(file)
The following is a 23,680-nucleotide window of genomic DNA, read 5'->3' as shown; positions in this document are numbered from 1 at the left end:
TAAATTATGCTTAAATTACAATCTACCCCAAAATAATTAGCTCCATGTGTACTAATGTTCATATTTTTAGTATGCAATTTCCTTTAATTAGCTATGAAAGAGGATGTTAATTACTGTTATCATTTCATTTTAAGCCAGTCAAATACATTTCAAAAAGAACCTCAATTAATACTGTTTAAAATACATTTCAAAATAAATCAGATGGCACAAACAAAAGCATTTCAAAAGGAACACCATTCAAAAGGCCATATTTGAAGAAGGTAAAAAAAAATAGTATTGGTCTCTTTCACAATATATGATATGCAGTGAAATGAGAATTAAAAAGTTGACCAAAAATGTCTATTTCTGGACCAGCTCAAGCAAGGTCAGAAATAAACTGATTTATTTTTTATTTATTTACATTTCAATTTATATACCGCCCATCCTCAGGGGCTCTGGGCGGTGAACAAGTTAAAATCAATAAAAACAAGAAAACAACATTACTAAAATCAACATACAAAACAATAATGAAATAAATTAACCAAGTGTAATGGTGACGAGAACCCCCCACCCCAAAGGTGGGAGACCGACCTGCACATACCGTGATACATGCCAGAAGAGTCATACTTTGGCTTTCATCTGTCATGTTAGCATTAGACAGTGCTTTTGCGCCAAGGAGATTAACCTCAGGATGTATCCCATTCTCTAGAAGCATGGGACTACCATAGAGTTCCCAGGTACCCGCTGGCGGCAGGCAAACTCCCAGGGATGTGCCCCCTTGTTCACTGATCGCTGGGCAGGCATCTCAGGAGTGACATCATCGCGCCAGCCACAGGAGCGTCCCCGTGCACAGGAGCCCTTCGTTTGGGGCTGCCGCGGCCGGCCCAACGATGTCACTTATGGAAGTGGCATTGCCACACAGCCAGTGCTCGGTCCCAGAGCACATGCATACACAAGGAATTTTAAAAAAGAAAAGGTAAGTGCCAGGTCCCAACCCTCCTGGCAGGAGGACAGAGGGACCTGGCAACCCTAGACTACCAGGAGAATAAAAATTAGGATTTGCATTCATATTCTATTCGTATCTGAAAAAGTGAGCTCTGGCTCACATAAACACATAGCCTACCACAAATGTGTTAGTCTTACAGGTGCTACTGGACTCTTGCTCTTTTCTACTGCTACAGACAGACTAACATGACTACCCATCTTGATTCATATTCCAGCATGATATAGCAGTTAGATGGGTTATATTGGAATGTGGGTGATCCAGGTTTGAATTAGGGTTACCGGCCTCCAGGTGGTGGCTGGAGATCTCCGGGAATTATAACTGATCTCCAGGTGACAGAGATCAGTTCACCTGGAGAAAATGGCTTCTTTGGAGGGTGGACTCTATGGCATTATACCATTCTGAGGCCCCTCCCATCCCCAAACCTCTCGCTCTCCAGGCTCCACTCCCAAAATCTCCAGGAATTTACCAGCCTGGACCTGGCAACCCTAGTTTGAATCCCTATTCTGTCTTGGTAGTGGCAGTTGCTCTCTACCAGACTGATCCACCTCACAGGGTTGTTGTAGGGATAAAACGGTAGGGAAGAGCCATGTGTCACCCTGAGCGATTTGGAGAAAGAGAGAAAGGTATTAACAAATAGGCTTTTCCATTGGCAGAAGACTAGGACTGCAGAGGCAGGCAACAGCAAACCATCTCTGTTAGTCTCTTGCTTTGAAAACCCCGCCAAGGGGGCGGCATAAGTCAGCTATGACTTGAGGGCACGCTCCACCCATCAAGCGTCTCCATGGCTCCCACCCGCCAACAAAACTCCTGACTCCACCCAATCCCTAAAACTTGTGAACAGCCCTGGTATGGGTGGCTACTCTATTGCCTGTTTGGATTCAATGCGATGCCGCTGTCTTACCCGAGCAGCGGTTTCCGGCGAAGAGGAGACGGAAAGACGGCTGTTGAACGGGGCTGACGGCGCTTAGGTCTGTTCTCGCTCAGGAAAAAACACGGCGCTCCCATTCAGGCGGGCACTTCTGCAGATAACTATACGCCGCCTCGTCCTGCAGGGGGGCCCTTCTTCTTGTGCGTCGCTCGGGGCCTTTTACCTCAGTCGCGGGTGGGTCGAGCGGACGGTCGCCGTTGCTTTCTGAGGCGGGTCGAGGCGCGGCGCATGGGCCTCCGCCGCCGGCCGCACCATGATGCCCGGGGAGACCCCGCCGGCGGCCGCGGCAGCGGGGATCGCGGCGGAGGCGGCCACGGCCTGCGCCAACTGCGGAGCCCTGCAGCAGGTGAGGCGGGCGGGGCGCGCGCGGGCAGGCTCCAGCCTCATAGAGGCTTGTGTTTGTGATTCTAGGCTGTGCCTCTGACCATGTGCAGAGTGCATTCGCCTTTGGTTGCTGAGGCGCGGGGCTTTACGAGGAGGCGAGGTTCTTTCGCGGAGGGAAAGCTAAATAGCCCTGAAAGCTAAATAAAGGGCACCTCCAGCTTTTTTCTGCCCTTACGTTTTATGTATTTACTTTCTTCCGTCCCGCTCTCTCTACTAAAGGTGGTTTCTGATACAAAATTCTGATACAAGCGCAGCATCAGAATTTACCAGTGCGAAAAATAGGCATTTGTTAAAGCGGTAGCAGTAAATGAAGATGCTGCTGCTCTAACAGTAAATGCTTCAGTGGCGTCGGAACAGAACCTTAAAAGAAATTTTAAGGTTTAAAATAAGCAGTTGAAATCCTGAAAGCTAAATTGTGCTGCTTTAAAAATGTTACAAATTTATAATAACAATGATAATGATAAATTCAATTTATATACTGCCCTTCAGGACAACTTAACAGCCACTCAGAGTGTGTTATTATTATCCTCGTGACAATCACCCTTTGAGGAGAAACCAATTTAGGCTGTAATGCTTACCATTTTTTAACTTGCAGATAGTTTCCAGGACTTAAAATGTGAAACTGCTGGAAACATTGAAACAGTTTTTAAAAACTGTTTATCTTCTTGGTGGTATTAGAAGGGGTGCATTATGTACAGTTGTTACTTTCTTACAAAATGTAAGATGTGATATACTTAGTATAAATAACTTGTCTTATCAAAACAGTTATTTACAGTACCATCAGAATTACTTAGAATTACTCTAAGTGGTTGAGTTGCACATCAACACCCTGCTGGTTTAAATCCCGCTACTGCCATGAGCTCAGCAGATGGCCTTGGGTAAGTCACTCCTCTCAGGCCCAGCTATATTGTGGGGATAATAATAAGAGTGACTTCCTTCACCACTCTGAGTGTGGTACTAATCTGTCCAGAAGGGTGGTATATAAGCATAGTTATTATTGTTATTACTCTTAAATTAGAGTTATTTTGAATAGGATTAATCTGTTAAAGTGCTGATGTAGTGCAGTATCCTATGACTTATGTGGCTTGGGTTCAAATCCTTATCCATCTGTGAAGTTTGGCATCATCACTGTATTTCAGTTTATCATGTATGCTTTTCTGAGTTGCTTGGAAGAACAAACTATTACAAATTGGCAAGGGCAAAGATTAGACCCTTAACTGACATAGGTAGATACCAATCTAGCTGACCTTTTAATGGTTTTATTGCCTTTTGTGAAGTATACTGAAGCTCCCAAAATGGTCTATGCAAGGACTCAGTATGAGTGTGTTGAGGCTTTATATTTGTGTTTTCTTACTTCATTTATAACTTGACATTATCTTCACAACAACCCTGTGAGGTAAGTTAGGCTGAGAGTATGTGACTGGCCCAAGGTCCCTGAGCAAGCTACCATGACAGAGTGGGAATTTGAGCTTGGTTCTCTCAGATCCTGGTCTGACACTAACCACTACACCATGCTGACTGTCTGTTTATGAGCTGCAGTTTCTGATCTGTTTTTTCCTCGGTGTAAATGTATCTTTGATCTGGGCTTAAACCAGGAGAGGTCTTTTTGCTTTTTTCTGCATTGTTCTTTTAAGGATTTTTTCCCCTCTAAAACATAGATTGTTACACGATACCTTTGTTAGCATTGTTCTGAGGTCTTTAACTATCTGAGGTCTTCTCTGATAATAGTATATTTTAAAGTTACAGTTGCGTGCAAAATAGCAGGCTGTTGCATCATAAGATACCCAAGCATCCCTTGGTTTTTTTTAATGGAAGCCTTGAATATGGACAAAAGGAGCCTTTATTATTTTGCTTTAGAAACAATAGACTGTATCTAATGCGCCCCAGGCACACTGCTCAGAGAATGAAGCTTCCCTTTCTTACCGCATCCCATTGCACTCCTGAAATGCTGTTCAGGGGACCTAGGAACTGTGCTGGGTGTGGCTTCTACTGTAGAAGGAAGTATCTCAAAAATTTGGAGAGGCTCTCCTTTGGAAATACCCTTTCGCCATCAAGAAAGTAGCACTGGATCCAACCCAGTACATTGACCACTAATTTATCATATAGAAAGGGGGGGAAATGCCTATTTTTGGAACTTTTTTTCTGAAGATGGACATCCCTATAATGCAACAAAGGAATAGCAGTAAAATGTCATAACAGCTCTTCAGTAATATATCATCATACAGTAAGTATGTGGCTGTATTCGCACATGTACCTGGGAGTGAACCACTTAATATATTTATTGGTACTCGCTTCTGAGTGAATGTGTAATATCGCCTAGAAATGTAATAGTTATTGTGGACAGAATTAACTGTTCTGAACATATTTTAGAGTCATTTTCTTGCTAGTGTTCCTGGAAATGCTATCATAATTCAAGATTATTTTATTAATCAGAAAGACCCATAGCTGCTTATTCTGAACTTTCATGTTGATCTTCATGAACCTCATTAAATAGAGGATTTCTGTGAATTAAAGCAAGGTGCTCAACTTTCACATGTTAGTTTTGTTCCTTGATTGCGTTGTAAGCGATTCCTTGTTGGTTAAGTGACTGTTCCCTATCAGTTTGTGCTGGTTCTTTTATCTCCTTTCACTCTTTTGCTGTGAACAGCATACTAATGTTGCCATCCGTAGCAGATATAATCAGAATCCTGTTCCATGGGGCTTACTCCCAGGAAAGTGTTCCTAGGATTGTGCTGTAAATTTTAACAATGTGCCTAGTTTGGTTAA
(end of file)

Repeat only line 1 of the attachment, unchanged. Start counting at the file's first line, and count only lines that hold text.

The following is a 23,680-nucleotide window of genomic DNA, read 5'->3' as shown; positions in this document are numbered from 1 at the left end: